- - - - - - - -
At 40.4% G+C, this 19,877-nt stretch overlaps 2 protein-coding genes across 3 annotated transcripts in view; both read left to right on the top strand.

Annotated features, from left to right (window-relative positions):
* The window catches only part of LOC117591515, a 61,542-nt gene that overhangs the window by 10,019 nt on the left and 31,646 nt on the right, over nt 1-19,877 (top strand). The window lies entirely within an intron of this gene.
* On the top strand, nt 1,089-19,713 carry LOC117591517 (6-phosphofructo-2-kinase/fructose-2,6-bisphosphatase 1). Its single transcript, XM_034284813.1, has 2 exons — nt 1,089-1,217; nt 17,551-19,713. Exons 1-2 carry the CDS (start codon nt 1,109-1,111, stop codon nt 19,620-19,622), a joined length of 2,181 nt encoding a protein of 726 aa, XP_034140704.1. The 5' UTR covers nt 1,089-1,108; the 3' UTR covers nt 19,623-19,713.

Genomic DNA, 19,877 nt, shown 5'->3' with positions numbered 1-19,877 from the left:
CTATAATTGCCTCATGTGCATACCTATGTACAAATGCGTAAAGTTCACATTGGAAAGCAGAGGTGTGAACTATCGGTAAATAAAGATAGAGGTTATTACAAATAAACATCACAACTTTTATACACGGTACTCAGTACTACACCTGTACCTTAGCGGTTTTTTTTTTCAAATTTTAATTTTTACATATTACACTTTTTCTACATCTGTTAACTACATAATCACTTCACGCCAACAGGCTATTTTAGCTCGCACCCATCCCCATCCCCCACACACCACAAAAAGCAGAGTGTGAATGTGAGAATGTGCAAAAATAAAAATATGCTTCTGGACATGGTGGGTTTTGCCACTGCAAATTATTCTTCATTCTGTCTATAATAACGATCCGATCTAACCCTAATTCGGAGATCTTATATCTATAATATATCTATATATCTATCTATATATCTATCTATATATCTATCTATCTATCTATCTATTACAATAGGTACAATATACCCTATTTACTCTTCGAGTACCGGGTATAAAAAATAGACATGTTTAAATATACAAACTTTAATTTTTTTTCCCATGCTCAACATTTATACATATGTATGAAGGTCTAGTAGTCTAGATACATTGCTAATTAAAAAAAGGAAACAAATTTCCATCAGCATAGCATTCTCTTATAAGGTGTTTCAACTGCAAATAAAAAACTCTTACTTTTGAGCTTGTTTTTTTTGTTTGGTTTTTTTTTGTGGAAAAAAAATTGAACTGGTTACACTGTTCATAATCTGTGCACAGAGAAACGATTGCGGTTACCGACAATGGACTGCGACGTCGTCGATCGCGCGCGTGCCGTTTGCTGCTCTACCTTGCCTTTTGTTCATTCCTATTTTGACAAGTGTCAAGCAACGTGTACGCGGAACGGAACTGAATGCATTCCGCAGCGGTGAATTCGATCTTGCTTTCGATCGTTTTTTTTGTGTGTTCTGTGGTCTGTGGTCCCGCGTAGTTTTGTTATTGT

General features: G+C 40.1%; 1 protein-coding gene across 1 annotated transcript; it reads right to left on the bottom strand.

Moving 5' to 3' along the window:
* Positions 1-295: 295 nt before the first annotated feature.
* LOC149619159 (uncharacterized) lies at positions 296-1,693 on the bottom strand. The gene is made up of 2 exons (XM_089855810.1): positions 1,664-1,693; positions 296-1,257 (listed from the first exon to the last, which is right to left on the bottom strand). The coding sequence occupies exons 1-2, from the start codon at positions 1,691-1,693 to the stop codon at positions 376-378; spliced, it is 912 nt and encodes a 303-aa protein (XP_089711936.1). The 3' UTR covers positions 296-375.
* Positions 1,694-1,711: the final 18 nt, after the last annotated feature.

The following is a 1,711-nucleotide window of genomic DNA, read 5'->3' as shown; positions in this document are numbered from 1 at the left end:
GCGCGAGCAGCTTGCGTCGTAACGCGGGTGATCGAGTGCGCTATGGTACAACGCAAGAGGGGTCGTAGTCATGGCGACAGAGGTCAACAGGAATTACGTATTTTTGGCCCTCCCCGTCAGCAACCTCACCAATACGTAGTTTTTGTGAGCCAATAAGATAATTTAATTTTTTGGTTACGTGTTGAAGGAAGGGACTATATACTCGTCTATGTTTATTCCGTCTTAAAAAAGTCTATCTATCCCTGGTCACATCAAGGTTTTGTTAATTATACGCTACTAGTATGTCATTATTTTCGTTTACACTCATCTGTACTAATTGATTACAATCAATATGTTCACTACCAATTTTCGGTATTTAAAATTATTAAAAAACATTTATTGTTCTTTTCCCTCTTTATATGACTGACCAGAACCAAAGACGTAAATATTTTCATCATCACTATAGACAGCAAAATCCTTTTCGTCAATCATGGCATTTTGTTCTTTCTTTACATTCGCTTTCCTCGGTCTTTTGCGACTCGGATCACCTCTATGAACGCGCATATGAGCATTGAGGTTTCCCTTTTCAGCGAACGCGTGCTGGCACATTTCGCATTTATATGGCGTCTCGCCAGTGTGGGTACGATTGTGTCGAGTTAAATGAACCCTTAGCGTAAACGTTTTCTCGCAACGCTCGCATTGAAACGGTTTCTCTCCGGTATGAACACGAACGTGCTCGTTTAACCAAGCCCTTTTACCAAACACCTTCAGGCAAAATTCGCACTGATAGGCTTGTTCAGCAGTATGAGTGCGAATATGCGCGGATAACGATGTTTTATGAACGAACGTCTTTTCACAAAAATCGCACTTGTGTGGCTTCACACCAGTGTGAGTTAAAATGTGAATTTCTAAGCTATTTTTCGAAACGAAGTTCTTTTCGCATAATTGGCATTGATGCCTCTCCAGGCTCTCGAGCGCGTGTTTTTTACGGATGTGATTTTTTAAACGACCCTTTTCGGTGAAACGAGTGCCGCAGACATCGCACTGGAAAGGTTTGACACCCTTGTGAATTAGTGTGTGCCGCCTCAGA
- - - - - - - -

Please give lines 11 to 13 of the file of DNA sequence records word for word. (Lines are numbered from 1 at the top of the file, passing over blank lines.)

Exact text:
* Positions 1,694-1,711: the final 18 nt, after the last annotated feature.

The following is a 1,711-nucleotide window of genomic DNA, read 5'->3' as shown; positions in this document are numbered from 1 at the left end:
GCGCGAGCAGCTTGCGTCGTAACGCGGGTGATCGAGTGCGCTATGGTACAACGCAAGAGGGGTCGTAGTCATGGCGACAGAGGTCAACAGGAATTACGTATTTTTGGCCCTCCCCGTCAGCAACCTCACCAATACGTAGTTTTTGTGAGCCAATAAGATAATTTAATTTTTTGGTTACGTGTTGAAGGAAGGGACTATATACTCGTCTATGTTTATTCCGTCTTAAAAAAGTCTATCTATCCCTGGTCACATCAAGGTTTTGTTAATTATACGCTACTAGTATGTCATTATTTTCGTTTACACTCATCTGTACTAATTGATTACAATCAATATGTTCACTACCAATTTTCGGTATTTAAAATTATTAAAAAACATTTATTGTTCTTTTCCCTCTTTATATGACTGACCAGAACCAAAGACGTAAATATTTTCATCATCACTATAGACAGCAAAATCCTTTTCGTCAATCATGGCATTTTGTTCTTTCTTTACATTCGCTTTCCTCGGTCTTTTGCGACTCGGATCACCTCTATGAACGCGCATATGAGCATTGAGGTTTCCCTTTTCAGCGAACGCGTGCTGGCACATTTCGCATTTATATGGCGTCTCGCCAGTGTGGGTACGATTGTGTCGAGTTAAATGAACCCTTAGCGTAAACGTTTTCTCGCAACGCTCGCATTGAAACGGTTTCTCTCCGGTATGAACACGAACGTGCTCGTTTAACCAAGCCCTTTTACCAAACACCTTCAGGCAAAATTCGCACTGATAGGCTTGTTCAGCAGTATGAGTGCGAATATGCGCGGATAACGATGTTTTATGAACGAACGTCTTTTCACAAAAATCGCACTTGTGTGGCTTCACACCAGTGTGAGTTAAAATGTGAATTTCTAAGCTATTTTTCGAAACGAAGTTCTTTTCGCATAATTGGCATTGATGCCTCTCCAGGCTCTCGAGCGCGTGTTTTTTACGGATGTGATTTTTTAAACGACCCTTTTCGGTGAAACGAGTGCCGCAGACATCGCACTGGAAAGGTTTGACACCCTTGTGAATTAGTGTGTGCCGCCTCAGA